Geli Ioannou remembers attending the very first festival at Midtown-Belvedere’s Greek Orthodox Cathedral of the Annunciation 46 years ago.
“At the time, it was more of a pre-Christmas bazaar,” recalls Ioannou, 55, who is now the chairperson for the church’s annual event. “I must have been 8 or 9 years old, and I remember being in the social hall of the church putting up streamers and setting up tables.”
Throughout the years, the once small gathering contained to the social hall of the church has grown to utilize the facility’s Sunday school classrooms, outdoor courtyard, an 8,000-square-foot tent stationed along Maryland Avenue, and other venues in the neighborhood.
The community get-together—now dubbed the Greek Food, Wine, and Culture Festival—returns to the Annunciation Cathedral October 27-29, featuring its traditional eats and drinks, dancing, shopping, cathedral tours, and live music, as well as a few new spectacles for attendees look forward to.
“It’s not always easy to make a festival like this new,” says longtime parishioner Karen Philippou, who was brought on to help market the event this year. “But we try. We’re always open to new ideas to make it a full cultural experience.”
Among the new features to look forward to this year is a “Wines of Greece” program, which will be held at Preston Hall across the street from the church. For $10, festival-goers will be able to taste five different Greek wines and enjoy light food pairings.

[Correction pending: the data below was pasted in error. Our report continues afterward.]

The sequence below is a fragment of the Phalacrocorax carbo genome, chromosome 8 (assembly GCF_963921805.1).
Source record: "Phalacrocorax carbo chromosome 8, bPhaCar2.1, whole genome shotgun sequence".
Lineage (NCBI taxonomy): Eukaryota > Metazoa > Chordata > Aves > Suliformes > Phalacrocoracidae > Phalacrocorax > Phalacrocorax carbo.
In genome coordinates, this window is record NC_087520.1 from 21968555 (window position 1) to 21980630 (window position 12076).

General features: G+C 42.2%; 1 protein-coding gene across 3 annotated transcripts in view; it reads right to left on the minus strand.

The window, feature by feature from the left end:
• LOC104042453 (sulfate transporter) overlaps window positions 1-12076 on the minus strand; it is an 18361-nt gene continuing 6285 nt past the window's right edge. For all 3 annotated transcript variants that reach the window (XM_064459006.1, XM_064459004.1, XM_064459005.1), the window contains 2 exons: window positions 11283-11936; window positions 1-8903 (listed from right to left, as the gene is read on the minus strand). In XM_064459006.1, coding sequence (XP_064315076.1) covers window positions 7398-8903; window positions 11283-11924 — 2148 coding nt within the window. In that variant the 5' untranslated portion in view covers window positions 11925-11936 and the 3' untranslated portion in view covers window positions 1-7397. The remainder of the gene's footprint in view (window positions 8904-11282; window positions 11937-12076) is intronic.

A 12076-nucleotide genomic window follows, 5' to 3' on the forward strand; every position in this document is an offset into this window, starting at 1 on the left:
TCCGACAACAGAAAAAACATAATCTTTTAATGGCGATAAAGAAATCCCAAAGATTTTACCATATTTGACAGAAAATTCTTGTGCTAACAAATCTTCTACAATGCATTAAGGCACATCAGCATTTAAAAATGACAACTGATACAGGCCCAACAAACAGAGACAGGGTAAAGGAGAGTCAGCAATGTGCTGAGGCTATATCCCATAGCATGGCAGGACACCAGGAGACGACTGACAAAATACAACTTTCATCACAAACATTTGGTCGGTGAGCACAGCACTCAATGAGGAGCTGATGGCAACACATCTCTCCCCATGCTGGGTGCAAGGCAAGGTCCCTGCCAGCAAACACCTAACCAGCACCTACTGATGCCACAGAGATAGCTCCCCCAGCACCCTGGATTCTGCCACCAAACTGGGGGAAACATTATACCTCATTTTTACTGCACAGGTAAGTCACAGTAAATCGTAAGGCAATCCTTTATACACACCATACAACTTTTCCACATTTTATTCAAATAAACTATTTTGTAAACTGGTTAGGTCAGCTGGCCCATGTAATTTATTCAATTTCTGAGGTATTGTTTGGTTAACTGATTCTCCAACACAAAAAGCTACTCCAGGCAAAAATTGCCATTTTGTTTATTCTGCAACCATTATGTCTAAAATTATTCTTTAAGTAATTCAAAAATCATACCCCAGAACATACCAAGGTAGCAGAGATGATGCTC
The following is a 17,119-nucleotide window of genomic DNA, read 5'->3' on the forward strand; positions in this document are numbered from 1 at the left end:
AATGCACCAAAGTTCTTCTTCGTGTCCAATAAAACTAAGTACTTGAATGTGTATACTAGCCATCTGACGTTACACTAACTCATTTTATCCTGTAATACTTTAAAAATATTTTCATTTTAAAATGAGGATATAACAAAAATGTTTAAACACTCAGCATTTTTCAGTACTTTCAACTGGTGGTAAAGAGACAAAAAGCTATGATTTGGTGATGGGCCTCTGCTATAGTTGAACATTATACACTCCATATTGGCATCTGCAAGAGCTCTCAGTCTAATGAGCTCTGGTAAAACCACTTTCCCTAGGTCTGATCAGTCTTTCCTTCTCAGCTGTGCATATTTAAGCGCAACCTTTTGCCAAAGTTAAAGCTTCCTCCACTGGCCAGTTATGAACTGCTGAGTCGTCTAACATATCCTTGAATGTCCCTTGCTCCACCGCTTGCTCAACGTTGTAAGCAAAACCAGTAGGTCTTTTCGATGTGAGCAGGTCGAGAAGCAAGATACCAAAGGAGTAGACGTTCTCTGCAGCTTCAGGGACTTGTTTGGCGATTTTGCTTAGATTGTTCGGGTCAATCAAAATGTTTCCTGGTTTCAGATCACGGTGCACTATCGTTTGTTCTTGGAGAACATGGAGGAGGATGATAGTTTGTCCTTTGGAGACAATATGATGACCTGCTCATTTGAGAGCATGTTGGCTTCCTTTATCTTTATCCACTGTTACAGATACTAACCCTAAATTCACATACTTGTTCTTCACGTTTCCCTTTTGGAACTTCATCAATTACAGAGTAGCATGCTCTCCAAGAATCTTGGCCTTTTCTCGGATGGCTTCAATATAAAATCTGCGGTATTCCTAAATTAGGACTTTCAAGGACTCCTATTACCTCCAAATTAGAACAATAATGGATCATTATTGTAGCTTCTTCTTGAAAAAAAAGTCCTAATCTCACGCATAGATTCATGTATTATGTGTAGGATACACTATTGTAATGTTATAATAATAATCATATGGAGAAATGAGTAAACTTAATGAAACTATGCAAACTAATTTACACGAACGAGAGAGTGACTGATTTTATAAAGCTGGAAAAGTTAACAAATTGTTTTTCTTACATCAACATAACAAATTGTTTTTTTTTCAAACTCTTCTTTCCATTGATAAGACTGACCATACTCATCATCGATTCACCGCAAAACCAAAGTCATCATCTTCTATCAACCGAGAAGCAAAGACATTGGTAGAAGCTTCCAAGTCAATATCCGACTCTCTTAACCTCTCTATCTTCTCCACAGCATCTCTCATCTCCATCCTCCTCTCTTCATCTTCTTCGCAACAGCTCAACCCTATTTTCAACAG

Also new this year: organizers plan to livestream the event so that friends and family in Greece, and other parts of the world, can tune in to all of the festivities.
“We want to create a connection,” says Ioannou, who owns Zissimos Bar in Hampden. “The festival is a celebration of our faith, but also for our love of Baltimore. The church has been in the neighborhood for more than 100 years, and, like any resident of the city, we’ve seen good times and bad. But we’re very blessed that our surrounding community is in a good healthy state right now. That’s something that we want to share.”
Though there are fresh attractions debuting this year, Ioannou assures that the fête won’t waver from tradition when it comes to the food. Regulars will recognize classic Greek staples including homemade spanakopita, lamb shanks, gyros, souvlaki, stuffed grape leaves, and flaky baklava.
“A lot of people don’t realize that everything is home cooked,” he says. “Whether you’re eating in the tent or the social hall, you can look directly at the steam tables and see that it’s all authentic, and it’s all prepared with a lot of love.”
Of course, throughout the weekend there will also be various performances by award-winning Greek musicians and dancers hailing from across the region.
Philippou, who volunteers to work at the festival along with her husband and children each year, says that the music is one of the many aspects that makes the event so joyful.
“In Greek, we call it parea,” she explains. “I’m not sure how the word translates, but it’s when you go out with a group of friends and have a good time. It’s that feeling of being a part of the community. Hearing the music and smelling all of the food, you’re almost taken aback because it makes you feel like you’re in Greece.”